But increasing wages for low-skilled union members is just one channel through which unions can reduce income inequality. Unions can also affect the earnings of nonunion workers.
To capture such effects, the researchers broadened their lens to include the entire distribution of workers and their wages beyond those who are in typically unionized jobs and industries. They found that, going back to the 1930s, more unions meant more income equality. During years and in states where workers were more likely to be unionized, income inequality was lower.
I will admit freely that I’m predisposed toward unions. I’ve seen their effects in my own life. My father was a high school dropout, but as a unionized mechanic at the United States Postal Service he earned a solid wage. His union paycheck (along with my mother’s low paid, nonunion job), financed a house, a car, and Catholic school educations for three daughters.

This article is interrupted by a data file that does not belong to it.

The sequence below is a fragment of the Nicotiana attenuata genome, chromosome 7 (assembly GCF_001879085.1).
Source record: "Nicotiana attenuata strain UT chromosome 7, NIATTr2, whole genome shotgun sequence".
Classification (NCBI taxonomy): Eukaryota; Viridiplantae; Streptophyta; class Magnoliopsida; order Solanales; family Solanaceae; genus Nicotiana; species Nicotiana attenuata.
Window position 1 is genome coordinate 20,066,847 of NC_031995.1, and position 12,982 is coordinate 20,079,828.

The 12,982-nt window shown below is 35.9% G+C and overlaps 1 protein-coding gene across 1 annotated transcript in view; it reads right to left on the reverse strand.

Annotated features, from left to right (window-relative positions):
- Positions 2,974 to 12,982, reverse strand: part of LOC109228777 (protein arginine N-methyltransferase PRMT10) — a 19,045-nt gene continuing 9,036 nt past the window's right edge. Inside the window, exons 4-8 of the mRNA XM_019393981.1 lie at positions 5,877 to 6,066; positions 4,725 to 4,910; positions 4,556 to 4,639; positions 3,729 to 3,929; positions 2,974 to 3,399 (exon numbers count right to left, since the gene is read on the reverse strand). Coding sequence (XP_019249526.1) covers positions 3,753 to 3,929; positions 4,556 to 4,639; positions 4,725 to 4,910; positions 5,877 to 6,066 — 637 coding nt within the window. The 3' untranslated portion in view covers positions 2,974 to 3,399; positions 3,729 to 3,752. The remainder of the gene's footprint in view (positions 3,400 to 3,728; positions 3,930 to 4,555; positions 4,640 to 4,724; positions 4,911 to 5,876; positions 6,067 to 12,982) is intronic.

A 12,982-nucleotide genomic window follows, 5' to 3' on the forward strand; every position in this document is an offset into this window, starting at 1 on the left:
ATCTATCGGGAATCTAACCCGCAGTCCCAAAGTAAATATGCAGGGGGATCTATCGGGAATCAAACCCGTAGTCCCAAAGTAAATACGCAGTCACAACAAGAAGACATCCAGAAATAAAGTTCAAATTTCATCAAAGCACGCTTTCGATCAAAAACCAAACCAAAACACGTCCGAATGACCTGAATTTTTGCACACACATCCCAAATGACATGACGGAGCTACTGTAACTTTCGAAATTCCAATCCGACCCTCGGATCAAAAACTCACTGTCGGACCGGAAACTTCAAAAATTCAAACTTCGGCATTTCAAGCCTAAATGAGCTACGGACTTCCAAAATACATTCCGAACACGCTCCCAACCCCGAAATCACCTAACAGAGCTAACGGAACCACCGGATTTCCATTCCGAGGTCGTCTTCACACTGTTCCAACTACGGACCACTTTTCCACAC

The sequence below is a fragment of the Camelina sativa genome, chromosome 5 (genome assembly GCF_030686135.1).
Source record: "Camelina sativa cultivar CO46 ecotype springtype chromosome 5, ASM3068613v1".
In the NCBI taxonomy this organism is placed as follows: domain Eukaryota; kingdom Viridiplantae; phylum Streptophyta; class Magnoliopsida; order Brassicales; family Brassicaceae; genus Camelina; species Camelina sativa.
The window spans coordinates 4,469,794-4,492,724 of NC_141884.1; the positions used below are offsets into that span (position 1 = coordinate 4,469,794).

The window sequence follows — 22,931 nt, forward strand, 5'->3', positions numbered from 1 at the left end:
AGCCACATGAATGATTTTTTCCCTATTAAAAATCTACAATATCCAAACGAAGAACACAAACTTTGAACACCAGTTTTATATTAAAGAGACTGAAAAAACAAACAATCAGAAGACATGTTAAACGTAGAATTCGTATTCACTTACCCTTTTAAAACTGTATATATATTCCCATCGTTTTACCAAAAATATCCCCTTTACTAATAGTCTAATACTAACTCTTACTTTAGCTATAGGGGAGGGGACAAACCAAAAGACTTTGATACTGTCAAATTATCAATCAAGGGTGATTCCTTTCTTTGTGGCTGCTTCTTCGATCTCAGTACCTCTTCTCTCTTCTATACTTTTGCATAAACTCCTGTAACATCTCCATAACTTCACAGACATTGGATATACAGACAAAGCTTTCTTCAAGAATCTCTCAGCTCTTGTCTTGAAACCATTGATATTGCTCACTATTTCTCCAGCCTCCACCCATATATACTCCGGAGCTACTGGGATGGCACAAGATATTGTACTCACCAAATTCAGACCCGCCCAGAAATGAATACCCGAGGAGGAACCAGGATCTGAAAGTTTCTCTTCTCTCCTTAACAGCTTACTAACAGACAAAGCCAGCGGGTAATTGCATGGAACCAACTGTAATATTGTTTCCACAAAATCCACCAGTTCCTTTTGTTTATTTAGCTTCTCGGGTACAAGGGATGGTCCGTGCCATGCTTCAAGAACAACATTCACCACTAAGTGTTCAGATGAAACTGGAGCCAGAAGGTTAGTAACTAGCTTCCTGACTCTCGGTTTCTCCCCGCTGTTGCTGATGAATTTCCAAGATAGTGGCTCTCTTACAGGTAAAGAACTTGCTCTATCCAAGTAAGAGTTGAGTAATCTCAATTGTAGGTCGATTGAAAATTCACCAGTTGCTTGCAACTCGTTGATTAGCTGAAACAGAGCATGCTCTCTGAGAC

Before I trained as an economist, I spent six years as an organizer, forming unions among secretaries, library workers, and lab assistants at Harvard and the University of Minnesota. I saw firsthand the increased economic security that unionization brought these predominantly female workers, in the form of higher wages, more generous pensions, and paid maternity leave.
Thanks to the new research, evidence going back nearly a century now shows that unions have formed a critical counterweight to the power of companies. They increase the earnings of the lowest skilled and sharply reduce inequality.
But the Supreme Court’s decision will curtail the capacity of unions to organize and represent workers. The court ruled that unions can no longer collect “agency fees” from those government workers whom they represent but who have chosen not to join. These fees have helped pay for contract negotiations as well as prevent the free-rider problem that arises when only some pay for benefits enjoyed by everyone.
Incomes in the United States are now as unequal as they were in the 1920s. The gulf between rich and poor will widen if, as I fear, unions are weakened further.
Susan Dynarski is a professor of education, public policy and economics at the University of Michigan. Follow her on Twitter: @dynarski.